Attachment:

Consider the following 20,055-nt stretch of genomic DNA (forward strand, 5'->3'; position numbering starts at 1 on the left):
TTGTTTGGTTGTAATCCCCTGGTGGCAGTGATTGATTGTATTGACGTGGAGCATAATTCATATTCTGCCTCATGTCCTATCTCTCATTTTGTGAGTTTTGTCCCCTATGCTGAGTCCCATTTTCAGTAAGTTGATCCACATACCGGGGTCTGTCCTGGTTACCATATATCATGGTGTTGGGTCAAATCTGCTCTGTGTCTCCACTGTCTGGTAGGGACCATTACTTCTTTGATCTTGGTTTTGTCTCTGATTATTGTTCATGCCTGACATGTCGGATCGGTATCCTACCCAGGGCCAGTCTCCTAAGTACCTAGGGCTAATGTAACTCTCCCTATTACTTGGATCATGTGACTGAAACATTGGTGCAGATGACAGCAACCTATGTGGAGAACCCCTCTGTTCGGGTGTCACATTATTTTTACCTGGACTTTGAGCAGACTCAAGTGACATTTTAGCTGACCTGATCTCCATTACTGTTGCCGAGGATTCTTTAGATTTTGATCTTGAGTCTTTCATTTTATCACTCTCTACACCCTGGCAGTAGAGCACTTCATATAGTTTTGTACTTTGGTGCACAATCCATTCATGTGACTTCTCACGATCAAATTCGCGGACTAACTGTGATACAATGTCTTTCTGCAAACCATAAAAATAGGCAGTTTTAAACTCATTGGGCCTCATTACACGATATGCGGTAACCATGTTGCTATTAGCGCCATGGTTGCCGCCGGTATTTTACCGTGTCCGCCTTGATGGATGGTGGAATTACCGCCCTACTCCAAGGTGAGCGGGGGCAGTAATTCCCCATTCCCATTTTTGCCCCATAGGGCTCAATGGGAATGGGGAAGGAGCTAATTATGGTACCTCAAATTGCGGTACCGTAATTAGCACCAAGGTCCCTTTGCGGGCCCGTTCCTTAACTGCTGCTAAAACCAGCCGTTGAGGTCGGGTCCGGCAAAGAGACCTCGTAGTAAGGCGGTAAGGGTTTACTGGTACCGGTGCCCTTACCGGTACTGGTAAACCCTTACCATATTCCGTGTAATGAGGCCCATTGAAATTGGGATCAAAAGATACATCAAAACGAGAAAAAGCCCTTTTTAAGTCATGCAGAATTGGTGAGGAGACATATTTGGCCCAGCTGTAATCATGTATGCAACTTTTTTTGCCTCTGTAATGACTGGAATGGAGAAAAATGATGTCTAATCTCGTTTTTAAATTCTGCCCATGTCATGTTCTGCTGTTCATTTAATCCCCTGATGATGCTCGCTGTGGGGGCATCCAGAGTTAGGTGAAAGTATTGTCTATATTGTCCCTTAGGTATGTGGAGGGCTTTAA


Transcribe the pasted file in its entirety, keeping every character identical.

Consider the following 20,055-nt stretch of genomic DNA (forward strand, 5'->3'; position numbering starts at 1 on the left):
TTGTTTGGTTGTAATCCCCTGGTGGCAGTGATTGATTGTATTGACGTGGAGCATAATTCATATTCTGCCTCATGTCCTATCTCTCATTTTGTGAGTTTTGTCCCCTATGCTGAGTCCCATTTTCAGTAAGTTGATCCACATACCGGGGTCTGTCCTGGTTACCATATATCATGGTGTTGGGTCAAATCTGCTCTGTGTCTCCACTGTCTGGTAGGGACCATTACTTCTTTGATCTTGGTTTTGTCTCTGATTATTGTTCATGCCTGACATGTCGGATCGGTATCCTACCCAGGGCCAGTCTCCTAAGTACCTAGGGCTAATGTAACTCTCCCTATTACTTGGATCATGTGACTGAAACATTGGTGCAGATGACAGCAACCTATGTGGAGAACCCCTCTGTTCGGGTGTCACATTATTTTTACCTGGACTTTGAGCAGACTCAAGTGACATTTTAGCTGACCTGATCTCCATTACTGTTGCCGAGGATTCTTTAGATTTTGATCTTGAGTCTTTCATTTTATCACTCTCTACACCCTGGCAGTAGAGCACTTCATATAGTTTTGTACTTTGGTGCACAATCCATTCATGTGACTTCTCACGATCAAATTCGCGGACTAACTGTGATACAATGTCTTTCTGCAAACCATAAAAATAGGCAGTTTTAAACTCATTGGGCCTCATTACACGATATGCGGTAACCATGTTGCTATTAGCGCCATGGTTGCCGCCGGTATTTTACCGTGTCCGCCTTGATGGATGGTGGAATTACCGCCCTACTCCAAGGTGAGCGGGGGCAGTAATTCCCCATTCCCATTTTTGCCCCATAGGGCTCAATGGGAATGGGGAAGGAGCTAATTATGGTACCTCAAATTGCGGTACCGTAATTAGCACCAAGGTCCCTTTGCGGGCCCGTTCCTTAACTGCTGCTAAAACCAGCCGTTGAGGTCGGGTCCGGCAAAGAGACCTCGTAGTAAGGCGGTAAGGGTTTACTGGTACCGGTGCCCTTACCGGTACTGGTAAACCCTTACCATATTCCGTGTAATGAGGCCCATTGAAATTGGGATCAAAAGATACATCAAAACGAGAAAAAGCCCTTTTTAAGTCATGCAGAATTGGTGAGGAGACATATTTGGCCCAGCTGTAATCATGTATGCAACTTTTTTTGCCTCTGTAATGACTGGAATGGAGAAAAATGATGTCTAATCTCGTTTTTAAATTCTGCCCATGTCATGTTCTGCTGTTCATTTAATCCCCTGATGATGCTCGCTGTGGGGGCATCCAGAGTTAGGTGAAAGTATTGTCTATATTGTCCCTTAGGTATGTGGAGGGCTTTAA